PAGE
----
The HP was brought in to investigate in DeSoto because two councilmen learned about a sketchy scheme and informed the authorities. The two councilmen were Clayton Henry and Rich McCane.

Scrap Scheme

The activity that the HP was investigating started in 2015 when the city began to replace all of its water meters. The old meters contained brass, which could be sold to a metal recycler. So city employees in the Public Works Department took the meters apart to separate the brass and took loads of the metal to be sold. However, employees were instructed to take the payments in cash, if possible, or to have the checks made out to them personally instead of to the city. The employees were then told to cash the checks and bring the cash to Warden. Warden kept the cash in a can in his office. Some employees said they felt intimidated into going along with this scheme.

Reportedly, the money was used for employee barbecues and turkey dinners, as well as to buy TVs and other items for the Department. Warden said some dinners cost up to $500. Receipts gathered by the HP showed expenditures consistent with dinners, but also showed purchases of pizza, Febreze, dog food, gas station snacks, car washes, furniture polish, and a Microsoft tablet.

In total, the Department scrapped metal worth about $13,800. However, between receipts for purchases left in the can, and unspent cash, only about $9,900 was accounted for. Warden could not say (interview report here) where the remaining almost-$4,000 went. Warden claimed the City Manager at the time, the late David Dews, knew all about the slush fund, and even that he authorized its creation. But in his interview with the HP, Dews (who was fired in October 2017) said he first learned about the fund only in the previous year, when it was brought to his attention by an employee, and claimed that he thought the fund was small, as low as $100 (the HP found $2,000 in the can). But Dews also says he didn’t ask how much money was involved. Dews said he told Warden to do what the city’s auditor suggested, turn the money over to the city to handle. But Dews didn’t follow up, he just assumed the matter was closed. It sounds from the investigation like Dews pursued a don’t ask, don’t tell policy about the fund – he really didn’t want to know. At least one of these two men was not being completely honest here.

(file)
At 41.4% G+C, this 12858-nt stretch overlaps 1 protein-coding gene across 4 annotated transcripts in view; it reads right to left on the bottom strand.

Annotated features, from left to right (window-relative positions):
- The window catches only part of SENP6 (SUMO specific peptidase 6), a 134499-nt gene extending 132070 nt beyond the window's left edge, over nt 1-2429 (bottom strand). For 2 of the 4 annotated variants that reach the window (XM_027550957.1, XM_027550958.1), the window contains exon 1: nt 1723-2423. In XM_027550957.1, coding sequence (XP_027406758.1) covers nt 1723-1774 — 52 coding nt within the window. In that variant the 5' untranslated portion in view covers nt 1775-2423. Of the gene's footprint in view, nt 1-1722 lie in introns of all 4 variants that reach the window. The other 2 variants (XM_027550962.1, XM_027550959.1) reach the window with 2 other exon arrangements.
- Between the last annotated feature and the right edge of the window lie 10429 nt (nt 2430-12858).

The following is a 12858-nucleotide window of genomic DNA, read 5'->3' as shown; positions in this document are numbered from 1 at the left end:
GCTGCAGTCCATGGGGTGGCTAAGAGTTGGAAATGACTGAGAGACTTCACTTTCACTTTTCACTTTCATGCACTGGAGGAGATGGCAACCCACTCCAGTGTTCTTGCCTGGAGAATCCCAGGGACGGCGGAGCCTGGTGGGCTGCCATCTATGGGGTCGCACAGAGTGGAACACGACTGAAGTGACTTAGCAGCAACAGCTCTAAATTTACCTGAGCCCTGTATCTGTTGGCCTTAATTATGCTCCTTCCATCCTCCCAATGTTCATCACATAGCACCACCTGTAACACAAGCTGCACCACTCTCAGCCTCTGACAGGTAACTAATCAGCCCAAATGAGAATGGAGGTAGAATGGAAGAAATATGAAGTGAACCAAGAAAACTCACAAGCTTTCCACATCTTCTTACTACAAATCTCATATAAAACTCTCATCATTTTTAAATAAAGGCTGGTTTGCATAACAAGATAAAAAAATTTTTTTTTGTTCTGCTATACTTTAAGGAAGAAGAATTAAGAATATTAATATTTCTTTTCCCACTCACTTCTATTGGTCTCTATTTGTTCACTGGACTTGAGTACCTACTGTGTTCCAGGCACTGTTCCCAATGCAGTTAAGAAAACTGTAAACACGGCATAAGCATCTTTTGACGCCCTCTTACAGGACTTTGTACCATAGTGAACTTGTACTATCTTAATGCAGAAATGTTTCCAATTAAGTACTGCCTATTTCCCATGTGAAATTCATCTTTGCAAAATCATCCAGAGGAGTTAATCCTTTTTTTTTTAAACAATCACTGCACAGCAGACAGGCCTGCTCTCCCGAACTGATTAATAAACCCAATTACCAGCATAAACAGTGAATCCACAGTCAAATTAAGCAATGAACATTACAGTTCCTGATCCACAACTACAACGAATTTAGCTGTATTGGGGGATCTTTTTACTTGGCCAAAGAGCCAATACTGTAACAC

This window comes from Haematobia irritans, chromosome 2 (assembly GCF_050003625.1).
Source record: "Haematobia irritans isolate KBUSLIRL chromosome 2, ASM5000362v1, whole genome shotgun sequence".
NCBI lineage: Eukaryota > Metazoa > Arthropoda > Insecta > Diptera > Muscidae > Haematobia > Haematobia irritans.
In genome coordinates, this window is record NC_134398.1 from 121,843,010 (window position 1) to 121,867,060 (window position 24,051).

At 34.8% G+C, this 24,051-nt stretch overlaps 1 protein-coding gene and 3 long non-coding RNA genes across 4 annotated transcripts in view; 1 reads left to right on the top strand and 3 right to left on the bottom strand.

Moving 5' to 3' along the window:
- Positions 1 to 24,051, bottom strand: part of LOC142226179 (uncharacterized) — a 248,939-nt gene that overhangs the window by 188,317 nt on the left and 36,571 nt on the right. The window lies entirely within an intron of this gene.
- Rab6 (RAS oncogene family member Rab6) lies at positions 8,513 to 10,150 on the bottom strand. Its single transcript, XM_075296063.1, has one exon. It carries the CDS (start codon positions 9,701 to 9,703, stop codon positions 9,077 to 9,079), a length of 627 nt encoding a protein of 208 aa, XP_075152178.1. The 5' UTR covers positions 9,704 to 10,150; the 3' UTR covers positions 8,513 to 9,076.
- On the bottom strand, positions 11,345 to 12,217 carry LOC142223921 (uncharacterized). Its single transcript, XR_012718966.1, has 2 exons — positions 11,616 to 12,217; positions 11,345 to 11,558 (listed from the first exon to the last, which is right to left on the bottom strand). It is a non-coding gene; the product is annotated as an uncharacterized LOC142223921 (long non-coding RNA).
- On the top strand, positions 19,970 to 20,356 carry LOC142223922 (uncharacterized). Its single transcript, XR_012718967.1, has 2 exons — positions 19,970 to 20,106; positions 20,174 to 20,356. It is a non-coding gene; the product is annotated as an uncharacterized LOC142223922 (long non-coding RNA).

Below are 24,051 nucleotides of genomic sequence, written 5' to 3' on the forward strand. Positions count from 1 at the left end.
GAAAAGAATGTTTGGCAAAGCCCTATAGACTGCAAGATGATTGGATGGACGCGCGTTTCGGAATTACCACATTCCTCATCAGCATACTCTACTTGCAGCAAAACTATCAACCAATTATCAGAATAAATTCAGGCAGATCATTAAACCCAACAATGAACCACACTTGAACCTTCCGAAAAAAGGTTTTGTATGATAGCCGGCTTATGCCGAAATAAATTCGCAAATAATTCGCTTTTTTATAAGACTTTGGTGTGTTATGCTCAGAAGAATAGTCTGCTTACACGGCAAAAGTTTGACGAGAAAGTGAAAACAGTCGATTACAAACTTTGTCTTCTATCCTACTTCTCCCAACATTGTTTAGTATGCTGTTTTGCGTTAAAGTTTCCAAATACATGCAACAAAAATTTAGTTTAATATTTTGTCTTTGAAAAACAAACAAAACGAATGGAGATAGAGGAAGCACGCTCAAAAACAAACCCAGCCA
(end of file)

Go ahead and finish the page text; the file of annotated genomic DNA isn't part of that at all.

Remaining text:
No charges were filed as a result of this investigation by the JeffCo Prosecutor’s office.

Assault Claim A Revenge Ploy?

Given this information, we must question the timing of the assault allegations by Warden against McCane. You can read his complaint here (well, you can try, it is pretty much illegible). Was this allegation made in an attempt to seek revenge against McCane for exposing Warden’s scheme and putting him in legal jeopardy? After leaving the council, McCane also mentioned receiving anonymous, threatening letters? Was Warden involved in those as well?

According to the city website, Warden remains the Public Works Director in DeSoto. The HP investigation indicates that after this came to light, subsequent proceeds from metal recycling were handed over to the city.

Yet Another Lawsuit Reveals Continued Repercussions of Pevely Mayor’s Choice of Moutray for Chief

25 Feb

The decision by Pevely mayor Steph Haas to select Tony Moutray as chief of police in spring 2018 (after he unofficially took over in fall 2016) over objections from the board of aldermen has caused several black eyes, and several big lawsuit payouts, for the city. While Moutray was forced out in March 2019 over domestic violence accusations (first reported by me), the repercussions of his reign continue to unfold. Another lawsuit is the latest aftershock.

In this case, Pevely officer Amanda Kula, who worked for the city from 2015 until she was fired in December 2018, is suing for sex discrimination (read the lawsuit here). In the lawsuit, she gives a list of incidents where she was reprimanded and claims the reprimands were unfair and that male officers were not written up for similar actions. The main players identified in the lawsuit as engaging in discrimination are:

-Moutray, who in addition to the domestic violence accusation, was involved in a police abuse case that netted a $300,000 settlement for the abused party.

-Ryan Watson, who was hired and promoted to corporal by Moutray, and was fired in May 2019 and pled guilty to a federal misdemeanor after being caught on video abusing a prisoner at the city jail.

-Ben Litteral, who was promoted to sergeant by Moutray. He is alleged in the suit to have had a sexual encounter with Kula, and that this later affected his supervision of her.

Disparate Treatment

Here are some examples from the lawsuit of behavior Kula was punished or treated differently for, compared to specific male counterparts who engaged in the same activity during the same time period:

  • Required to provide a doctor’s note because she left work early to care for a sick child. Watson had done the same thing two weeks previously but was not asked for a note.
  • Was not allowed to bring home her patrol car because she lived more that 15 miles from Pevely. Watson, however, was allowed to take his car home despite living over 15 miles away.